AUSTIN (KXAN) — Texas has suffered the most fatal crashes during Memorial Day weekend over the past decade, with Houston and Dallas leading nationally as the top two cities for fatalities, according to a study from car insurance company Jerry.

The study, conducted by former Bloomberg economics editor Henry Hoenig, who now works for Jerry, used data from the National Highway Traffic Safety Administration.

It found that 42% of the people who died were between the ages of 16 and 35. Key causes of those crashes were speed (52%) and intoxication (67%).

A 2020 study published in the journal BMC Research Notes examined the holiday weekend using data from 1981 to 2016. It found that all people in the U.S., regardless of age, gender or location, are at increased risk during the weekend.

“In our study, most of the factors with the increased risk during the holiday are the reflection of presumed increased exposure, such as increased holiday travel by distance, time and increased traffic volume,” the study’s discussion section reads. “Therefore, public campaigns are needed to improve road safety of all road users and focus on reminding travelers to expect delays and increased congestion.”

‘100 deadliest days’ begins

The weekend is also the start of what motor club federation AAA calls the ‘100 Deadliest Days’ of summer.

The Texas Department of Transportation (TxDOT) is currently in the middle of a ‘Click it or Ticket’ campaign, directing statewide law enforcement to work overtime on ticketing drivers and passengers who fail to wear a seatbelt.

Glynda Chu, public information officer for TxDOT’s Austin District, said that buckling up only takes a few seconds to save your life.

“As long as there’s one person not buckling up, that’s one person that is at risk for losing their life or being seriously injured,” Chu said.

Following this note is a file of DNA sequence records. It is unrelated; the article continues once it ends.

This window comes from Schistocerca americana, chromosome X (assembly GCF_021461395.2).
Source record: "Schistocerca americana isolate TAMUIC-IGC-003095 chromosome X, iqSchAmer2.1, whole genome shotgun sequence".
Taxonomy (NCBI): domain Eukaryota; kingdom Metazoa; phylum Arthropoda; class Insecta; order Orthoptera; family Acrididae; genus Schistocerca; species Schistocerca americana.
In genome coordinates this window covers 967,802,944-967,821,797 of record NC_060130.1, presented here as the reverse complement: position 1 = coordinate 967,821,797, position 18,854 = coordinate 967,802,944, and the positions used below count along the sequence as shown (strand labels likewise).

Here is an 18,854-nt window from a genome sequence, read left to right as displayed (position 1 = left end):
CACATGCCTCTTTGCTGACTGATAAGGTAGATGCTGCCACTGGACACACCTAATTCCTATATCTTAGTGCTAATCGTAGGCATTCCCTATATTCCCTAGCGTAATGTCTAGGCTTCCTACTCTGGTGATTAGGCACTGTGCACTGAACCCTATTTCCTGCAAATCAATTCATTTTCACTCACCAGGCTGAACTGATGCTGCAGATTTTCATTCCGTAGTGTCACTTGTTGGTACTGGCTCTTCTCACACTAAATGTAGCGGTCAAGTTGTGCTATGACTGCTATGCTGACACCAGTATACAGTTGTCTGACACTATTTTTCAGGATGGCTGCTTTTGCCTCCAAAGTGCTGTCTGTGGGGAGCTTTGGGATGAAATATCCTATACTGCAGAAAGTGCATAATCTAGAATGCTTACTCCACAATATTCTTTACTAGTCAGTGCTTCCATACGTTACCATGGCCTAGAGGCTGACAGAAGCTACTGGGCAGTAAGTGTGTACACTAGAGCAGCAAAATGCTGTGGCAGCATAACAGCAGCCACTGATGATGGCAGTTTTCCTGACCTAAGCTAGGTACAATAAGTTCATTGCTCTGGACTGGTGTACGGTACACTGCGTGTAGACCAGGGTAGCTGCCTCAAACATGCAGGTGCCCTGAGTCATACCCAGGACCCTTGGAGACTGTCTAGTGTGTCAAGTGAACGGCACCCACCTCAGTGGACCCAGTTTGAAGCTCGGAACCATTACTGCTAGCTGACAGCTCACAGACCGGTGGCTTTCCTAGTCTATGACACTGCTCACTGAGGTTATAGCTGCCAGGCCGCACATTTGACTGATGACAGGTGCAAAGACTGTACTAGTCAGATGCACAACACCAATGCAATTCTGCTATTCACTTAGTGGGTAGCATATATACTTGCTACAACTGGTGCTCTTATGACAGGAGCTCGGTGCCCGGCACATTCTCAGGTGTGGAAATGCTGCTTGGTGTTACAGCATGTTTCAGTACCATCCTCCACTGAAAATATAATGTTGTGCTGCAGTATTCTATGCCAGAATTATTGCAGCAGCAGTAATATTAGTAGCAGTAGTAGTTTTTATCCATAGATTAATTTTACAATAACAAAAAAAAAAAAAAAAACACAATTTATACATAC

According to a TxDOT press release, fines and court costs for these tickets can exceed $250. Further data from TxDOT shows that 10% of Texans do not wear their seatbelts.

“People, they get in a hurry. Sometimes a lot of us are in a hurry and we think, ‘Oh, we’re just running down to the store, or it’s uncomfortable,'” Chu said. “When you think about being uncomfortable, think about being in a wheelchair for the rest of your life — that would be horrible and uncomfortable. And that has happened to so many people who didn’t take that second to buckle up.”

The campaign features the story of Dripping Springs woman Eden Ganzerla, who suffered a traumatic brain injury after surviving a collision in which she did not wear a seatbelt. A TxDOT press release states that Ganzerla “broke nearly every bone in her body.”

Ganzerla spoke to TxDOT about her accident:

“It’s critical for everyone to take just a few seconds to buckle up, every ride, every time,” said TxDOT Executive Director Marc Williams in a press release. “Wearing a seat belt is one of the most important precautions motorists and their passengers can take to protect themselves in a crash. Whatever reason you may have for not buckling up, I promise it’s not worth your life.”

The agency also notes that the last day without a death on Texas roads was Nov. 7, 2000.

Forbes: Texas drivers rank worst in nation

Forbes Advisor analyzed drivers in each state and Washington, D.C. who were involved in a fatal crash.

That study looked at the following metrics using averages from between 2018 and 2020: drunk drivers, distracted drivers, drowsy/unconscious drivers, wrong-way drivers, drivers who failed to obey traffic signs and drivers who looked at their phones.

It ranked Texas as having the worst overall drivers, followed by Louisiana, Kansas and Oklahoma.

Specifically, Texas ranked the second worst in drowsy drivers and wrong-way drivers. The state also ranked third for drunk drivers and ninth for distracted drivers.